PORTLAND, Ore. (KOIN) — As simultaneous protests from opposing political viewpoints are planned for Saturday in Portland, city and county officials are making their views known ahead of time.
Organizers for one event at Delta Park announced it would start at noon on Saturday, while another group has planned an event three miles away at Peninsula Park starting at the same time, police said. However, citing crowd estimates that run counter to COVID-19 guidelines, the Portland Parks and Recreation Bureau denied a permit to the Proud Boys for a rally in North Portland on Saturday.
A third demonstration is possibly planned for Waterfront Park.
Governor Kate Brown will hold a 10 a.m. Friday press conference to discuss the plans to keep the peace in Portland on Saturday. KOIN.com will livestream the event.
Mayor Ted Wheeler
In a tweet Thursday morning, Mayor Ted Wheeler said, “We will always support the ability to gather, share ideas and protest — peacefully. But we have no tolerance for intimidation or violence. We are working with a wide variety of partners from around the region to keep our community safe this weekend.”
Multnomah County DA Mike Schmidt
The new DA, who has drawn criticism for his decision to drop charges against most of the arrested protesters, said in a statement he is “alarmed and angry” about the riot that erupted Wednesday night.
“I am thankful that no Portland police officers or Portland firefighters were injured after a flaming object was thrown and then exploded just inches away from them. There is no justification for a person to ever throw an incendiary device, to set fire to buildings or to engage in other violent and destructive behavior,” Schmidt said. “I stand against hate and violence. Neither promotes the reform that is being demanded in our community and across the country. My office will always support and defend the right to free speech and the right to peacefully assemble, and we will always condemn violence.
PPB Chief Lovell, Asst Chief Davis
At a Thursday afternoon press conference, Portland Police Chief Chuck Lovell said the bureau is increasing weekend staffing weekend ahead of planned left- and right-wing protests.
“Our plan is to have a visible presence. At the same time it’s going to about what our resources are,” he said Thursday during a press conference about plans for the weekend. “We’ve been working tirelessly the last four to five days. These next few days we will work with our partners and put together a plan.”
Assistant Chief Chris Davis wouldn’t specify the exact number officers that would be on duty, but said that the bureau canceled regular days off and anticipate having a large staff.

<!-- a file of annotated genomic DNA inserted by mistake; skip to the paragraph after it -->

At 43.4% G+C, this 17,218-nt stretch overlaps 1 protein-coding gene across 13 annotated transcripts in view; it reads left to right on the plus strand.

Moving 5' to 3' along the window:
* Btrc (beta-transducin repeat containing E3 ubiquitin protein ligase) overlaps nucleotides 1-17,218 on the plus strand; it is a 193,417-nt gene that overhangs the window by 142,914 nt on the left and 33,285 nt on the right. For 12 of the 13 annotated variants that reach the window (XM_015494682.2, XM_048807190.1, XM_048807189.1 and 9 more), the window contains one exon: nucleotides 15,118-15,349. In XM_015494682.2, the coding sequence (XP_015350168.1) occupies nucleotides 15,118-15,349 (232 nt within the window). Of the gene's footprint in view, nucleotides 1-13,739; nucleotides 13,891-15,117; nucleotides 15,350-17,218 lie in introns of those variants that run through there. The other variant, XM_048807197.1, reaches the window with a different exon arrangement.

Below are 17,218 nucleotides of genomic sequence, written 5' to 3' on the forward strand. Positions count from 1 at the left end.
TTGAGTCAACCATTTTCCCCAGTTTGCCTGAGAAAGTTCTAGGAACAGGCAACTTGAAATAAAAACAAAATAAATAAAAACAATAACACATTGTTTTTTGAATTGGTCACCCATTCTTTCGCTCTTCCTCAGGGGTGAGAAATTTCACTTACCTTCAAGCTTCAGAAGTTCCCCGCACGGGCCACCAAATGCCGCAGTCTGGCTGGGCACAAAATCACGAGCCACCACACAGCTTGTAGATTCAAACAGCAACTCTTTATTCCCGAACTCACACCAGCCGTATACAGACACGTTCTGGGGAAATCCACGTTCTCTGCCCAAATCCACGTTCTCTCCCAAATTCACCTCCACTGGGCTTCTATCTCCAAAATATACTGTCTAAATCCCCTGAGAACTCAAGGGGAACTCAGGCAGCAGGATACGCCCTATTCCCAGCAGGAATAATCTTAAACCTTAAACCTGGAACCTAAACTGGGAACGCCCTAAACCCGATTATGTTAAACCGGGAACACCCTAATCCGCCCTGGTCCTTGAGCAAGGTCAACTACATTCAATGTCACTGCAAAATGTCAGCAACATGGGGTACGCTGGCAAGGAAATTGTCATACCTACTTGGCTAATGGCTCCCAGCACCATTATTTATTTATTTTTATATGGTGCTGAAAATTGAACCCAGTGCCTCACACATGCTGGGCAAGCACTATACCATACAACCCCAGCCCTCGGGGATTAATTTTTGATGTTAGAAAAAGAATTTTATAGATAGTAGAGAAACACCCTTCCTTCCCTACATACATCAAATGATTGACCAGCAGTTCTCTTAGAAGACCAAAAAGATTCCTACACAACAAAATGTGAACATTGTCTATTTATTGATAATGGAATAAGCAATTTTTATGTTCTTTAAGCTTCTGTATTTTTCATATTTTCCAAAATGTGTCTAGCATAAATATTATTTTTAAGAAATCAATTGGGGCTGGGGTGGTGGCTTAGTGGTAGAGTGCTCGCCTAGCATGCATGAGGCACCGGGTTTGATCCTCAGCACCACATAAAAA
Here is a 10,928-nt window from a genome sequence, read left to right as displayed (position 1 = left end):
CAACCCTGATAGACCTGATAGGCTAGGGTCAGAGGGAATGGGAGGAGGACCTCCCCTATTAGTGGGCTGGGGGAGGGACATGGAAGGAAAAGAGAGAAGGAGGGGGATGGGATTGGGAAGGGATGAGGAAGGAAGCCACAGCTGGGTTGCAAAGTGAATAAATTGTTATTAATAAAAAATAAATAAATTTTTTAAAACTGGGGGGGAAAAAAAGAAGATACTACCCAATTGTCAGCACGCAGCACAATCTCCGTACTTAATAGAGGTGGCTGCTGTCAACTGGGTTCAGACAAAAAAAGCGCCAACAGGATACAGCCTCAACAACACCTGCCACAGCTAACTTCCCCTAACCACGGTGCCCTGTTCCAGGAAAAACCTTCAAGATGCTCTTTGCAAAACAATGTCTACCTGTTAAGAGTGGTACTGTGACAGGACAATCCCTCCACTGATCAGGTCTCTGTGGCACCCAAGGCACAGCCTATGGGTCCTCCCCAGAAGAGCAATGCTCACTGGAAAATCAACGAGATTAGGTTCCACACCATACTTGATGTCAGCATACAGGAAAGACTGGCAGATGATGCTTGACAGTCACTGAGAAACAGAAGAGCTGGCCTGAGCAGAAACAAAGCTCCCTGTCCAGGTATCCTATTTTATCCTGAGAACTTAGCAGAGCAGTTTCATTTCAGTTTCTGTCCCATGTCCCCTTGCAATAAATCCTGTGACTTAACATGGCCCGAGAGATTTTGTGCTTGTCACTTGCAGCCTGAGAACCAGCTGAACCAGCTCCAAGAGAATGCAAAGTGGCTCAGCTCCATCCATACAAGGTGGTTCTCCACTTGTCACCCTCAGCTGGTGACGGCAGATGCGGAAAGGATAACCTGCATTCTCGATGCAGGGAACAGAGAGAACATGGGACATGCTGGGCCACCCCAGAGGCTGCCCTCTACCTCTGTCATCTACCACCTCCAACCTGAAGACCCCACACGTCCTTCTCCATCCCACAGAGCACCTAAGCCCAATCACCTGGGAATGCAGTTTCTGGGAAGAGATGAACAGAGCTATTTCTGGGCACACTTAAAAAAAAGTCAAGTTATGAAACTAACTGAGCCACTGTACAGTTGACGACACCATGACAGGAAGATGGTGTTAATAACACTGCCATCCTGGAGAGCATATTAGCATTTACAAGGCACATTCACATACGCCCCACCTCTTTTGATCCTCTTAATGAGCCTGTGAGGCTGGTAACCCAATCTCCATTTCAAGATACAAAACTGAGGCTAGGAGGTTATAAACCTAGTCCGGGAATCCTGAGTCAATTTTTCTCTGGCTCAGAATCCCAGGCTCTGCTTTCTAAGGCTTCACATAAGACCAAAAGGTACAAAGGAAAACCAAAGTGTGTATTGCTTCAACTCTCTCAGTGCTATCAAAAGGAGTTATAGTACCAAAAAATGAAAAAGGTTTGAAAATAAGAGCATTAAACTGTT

City Commissioner Jo Ann Hardesty
While other officials brace for potential dueling protests over the weekend, Portland Commissioner Jo Ann Hardesty announced the launch of “Rethink Portland” –– her vision and call-to-action to rethink community safety.
Hardesty made the announcement after participating in an online talk on the history of police reform with guest Reverend Dr. LeRoy Haynes, who reflected on the shooting death of Kendra James in 2003 –– an incident that sparked similar protests over the PPB’s use of force.
“This case created a great cry in all parts of the city of Portland of something like Breonna Taylor, an unnamed Black woman that was killed,” LeRoy said. “Multi-racial once again. Over 5,000 people gathered to march.”
PPA President Daryl Turner
Shortly after the press conference ended, Portland Police Association President Daryl Turner posted a blistering public letter on the PPA Facebook page where he took Mayor Ted Wheeler’s decision to ban the use of CS (tear) gas during demonstrations.
“Banning CS gas from use in the most limited of circumstances—like when Molotov cocktails are thrown or guns fired by demonstrators—is so mind-numbingly reckless that the Governor’s top cop at State Police and our elected County Sheriff won’t help this weekend,” Turner wrote. “…Reckless public policy has real consequences. You’ve had your chance to lead. You’ve failed to do so. I pray that our City is spared from further violence this weekend.”
The Multnomah County Commission
The Multnomah County Board of Commissioners also released a statement Thursday. In part they said:
“…The far right’s rhetoric and intimidation with the flashing of firearms divert attention from the real issues our community is facing: deep-seated institutional racism and sexism, over-policing, and a broken system of criminal justice. Addressing these issues requires us to confront where we fall short, so we can build a better future. That work deserves our full energy and attention, undeterred by those afraid of what it means to live up to those ideals. …”
KOIN 6 News will have more information later.
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